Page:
A pleasant narrow street in Tokyo.

A Narrow Streets Primer

This is a guest post by Andrew Price. It originally appearedĀ on his blog. I love narrow streets, they are an essential part of making a city feel warm, inviting, and most importantly, human-scale. American traffic engineers will hate me. Most of them believe in building cities around cars and that every street should be a highway. Here is downtown Fort… Read more →

A fire truck operates on a narrow street in Austria.

Fire Trucks That Fit

The SF Fire Department is an advocate for wide streets. This is reflected both in their public statements and in the SF Fire Code, which mandates a minimum street width of 26 feet to accommodate the Department’s trucks. More recently Supervisor Scott Wiener has been pushing back on that position. Early last year he called on the Department to replace… Read more →

A couple walks down a narrow residential street in Amsterdam. Photo by Dylan Passmore.

Narrow Streets Around the World, Vol. 1

We’re exploring the idea that San Francisco could function well if the majority of its streets were much narrower — essentially converting today’s sidewalks into traditional narrow streets, and re-using the pavement in between as buildable space for new houses and shops. In this post we’ll travel the world for some inspiration as to how the finished product might look… Read more →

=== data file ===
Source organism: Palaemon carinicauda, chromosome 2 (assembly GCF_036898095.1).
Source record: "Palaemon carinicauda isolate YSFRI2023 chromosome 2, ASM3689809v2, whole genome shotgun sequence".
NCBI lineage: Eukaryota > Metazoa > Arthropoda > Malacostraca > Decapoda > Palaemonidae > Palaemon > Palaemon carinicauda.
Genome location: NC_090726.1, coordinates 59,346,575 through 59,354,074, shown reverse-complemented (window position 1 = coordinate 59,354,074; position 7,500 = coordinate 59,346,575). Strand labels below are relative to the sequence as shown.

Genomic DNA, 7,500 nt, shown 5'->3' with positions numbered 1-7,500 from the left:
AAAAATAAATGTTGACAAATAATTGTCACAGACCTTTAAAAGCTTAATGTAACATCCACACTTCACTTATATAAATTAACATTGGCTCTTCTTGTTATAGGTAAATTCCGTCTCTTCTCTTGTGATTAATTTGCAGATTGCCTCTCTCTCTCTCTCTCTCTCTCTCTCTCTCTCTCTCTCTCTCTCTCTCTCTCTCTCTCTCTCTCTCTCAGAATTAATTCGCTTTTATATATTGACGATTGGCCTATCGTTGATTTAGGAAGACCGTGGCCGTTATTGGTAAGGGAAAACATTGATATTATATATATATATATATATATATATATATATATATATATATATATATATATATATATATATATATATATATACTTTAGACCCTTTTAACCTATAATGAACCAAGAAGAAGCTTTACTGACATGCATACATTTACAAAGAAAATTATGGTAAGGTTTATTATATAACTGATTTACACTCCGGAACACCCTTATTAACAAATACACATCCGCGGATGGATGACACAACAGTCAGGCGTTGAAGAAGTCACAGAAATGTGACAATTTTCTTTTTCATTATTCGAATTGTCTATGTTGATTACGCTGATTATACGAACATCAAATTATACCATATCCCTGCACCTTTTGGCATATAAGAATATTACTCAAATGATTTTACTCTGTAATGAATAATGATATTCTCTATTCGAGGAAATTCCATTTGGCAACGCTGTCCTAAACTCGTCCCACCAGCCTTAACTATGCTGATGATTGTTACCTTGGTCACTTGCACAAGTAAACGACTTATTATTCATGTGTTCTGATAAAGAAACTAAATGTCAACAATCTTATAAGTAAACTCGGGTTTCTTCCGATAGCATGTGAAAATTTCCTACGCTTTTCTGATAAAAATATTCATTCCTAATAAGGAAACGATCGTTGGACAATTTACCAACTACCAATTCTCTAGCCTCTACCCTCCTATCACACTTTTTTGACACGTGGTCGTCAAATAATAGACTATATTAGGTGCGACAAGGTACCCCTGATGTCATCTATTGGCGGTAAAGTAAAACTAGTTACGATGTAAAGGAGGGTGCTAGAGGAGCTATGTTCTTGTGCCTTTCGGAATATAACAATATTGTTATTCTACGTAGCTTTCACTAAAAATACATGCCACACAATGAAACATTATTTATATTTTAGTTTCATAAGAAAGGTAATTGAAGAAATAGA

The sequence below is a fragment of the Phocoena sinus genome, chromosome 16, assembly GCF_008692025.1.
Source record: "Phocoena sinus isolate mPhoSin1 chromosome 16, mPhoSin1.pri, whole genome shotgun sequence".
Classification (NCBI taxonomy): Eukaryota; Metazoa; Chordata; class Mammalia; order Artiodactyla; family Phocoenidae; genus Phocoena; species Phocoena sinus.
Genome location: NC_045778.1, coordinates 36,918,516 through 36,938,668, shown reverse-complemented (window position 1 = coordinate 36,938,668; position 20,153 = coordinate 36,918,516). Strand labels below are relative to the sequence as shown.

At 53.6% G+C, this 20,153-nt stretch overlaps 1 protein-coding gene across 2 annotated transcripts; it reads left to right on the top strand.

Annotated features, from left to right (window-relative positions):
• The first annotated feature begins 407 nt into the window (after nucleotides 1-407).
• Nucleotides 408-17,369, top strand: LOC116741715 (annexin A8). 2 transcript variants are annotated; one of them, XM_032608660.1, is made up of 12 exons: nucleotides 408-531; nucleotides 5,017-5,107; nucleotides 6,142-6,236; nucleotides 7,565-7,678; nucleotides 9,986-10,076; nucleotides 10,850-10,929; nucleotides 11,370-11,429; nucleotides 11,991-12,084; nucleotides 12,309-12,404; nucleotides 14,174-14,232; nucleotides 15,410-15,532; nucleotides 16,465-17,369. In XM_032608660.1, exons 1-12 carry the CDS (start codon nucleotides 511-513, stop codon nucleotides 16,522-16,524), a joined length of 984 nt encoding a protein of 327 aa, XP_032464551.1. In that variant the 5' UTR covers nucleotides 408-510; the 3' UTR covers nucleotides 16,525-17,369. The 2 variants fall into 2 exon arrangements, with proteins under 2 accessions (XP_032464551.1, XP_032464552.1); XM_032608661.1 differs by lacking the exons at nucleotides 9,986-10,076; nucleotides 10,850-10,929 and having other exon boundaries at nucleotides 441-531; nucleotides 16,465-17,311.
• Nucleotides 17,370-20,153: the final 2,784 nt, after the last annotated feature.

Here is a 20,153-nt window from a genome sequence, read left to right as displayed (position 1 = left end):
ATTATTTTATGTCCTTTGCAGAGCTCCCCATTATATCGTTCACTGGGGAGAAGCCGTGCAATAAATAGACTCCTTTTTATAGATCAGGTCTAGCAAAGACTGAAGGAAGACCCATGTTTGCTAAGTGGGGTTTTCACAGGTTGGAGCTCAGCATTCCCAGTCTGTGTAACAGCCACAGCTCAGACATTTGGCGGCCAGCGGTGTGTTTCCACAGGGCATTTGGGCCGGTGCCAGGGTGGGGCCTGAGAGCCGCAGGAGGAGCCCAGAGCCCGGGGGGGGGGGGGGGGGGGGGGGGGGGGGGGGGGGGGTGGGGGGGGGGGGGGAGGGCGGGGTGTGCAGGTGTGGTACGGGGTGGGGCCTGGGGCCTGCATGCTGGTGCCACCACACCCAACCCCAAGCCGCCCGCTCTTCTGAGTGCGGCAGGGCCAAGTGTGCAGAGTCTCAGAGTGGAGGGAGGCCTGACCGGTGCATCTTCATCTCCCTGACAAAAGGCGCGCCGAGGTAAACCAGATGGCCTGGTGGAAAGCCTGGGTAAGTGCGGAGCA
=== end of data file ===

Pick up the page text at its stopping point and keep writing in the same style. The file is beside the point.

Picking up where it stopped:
Steiner re-imagined as a one-way narrow street, approximately 15-20 feet wide. There's no need for a segregated sidewalk since this is a Place For People where traffic moves slowly. On-street parking has been removed.

Narrowing Around a Park – Alamo Square

If we’re going to imagine a future San Francisco that primarily consists of narrow streets for people, then we need a way to begin visualizing it. I want to start with a partial mock-up of Alamo Square, which along with Divisadero Street is the main public gathering place in my neighborhood. This is Steiner Street between Hayes and Grove as… Read more →